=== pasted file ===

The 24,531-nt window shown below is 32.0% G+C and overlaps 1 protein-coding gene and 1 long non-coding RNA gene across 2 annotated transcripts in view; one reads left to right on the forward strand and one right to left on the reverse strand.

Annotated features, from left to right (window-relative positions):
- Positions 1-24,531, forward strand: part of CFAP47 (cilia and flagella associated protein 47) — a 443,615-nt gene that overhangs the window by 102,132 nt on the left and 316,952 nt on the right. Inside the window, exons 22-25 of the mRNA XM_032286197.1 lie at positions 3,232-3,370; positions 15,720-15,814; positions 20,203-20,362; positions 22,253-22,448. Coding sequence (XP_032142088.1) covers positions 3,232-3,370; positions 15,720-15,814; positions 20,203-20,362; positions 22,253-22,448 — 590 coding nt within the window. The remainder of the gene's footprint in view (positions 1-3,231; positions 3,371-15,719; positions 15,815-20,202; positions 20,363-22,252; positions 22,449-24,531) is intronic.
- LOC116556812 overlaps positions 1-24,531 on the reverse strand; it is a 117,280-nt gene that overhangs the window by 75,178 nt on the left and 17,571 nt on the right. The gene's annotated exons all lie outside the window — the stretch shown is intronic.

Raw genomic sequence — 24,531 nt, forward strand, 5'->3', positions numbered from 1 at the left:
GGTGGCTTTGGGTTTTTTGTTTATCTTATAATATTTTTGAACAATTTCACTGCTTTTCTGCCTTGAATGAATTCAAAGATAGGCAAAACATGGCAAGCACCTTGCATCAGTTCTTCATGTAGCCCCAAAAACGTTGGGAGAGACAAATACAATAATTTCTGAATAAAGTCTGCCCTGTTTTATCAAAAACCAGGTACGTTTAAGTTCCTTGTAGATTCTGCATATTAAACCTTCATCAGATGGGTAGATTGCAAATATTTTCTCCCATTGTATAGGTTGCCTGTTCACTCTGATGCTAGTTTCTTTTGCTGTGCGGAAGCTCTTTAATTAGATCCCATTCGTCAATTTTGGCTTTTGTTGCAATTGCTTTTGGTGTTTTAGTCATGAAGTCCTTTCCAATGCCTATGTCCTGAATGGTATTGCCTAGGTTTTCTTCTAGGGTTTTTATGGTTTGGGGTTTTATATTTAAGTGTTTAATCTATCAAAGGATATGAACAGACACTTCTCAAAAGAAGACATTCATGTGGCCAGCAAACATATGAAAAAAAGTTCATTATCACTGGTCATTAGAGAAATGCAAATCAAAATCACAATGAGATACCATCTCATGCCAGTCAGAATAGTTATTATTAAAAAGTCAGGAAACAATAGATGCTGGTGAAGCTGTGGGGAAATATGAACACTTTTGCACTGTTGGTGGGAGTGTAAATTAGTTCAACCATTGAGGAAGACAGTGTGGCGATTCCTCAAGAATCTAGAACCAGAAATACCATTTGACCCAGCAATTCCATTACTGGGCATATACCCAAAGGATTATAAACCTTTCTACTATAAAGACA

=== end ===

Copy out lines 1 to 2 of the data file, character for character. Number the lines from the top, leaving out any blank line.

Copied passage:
The 24,531-nt window shown below is 32.0% G+C and overlaps 1 protein-coding gene and 1 long non-coding RNA gene across 2 annotated transcripts in view; one reads left to right on the forward strand and one right to left on the reverse strand.

Annotated features, from left to right (window-relative positions):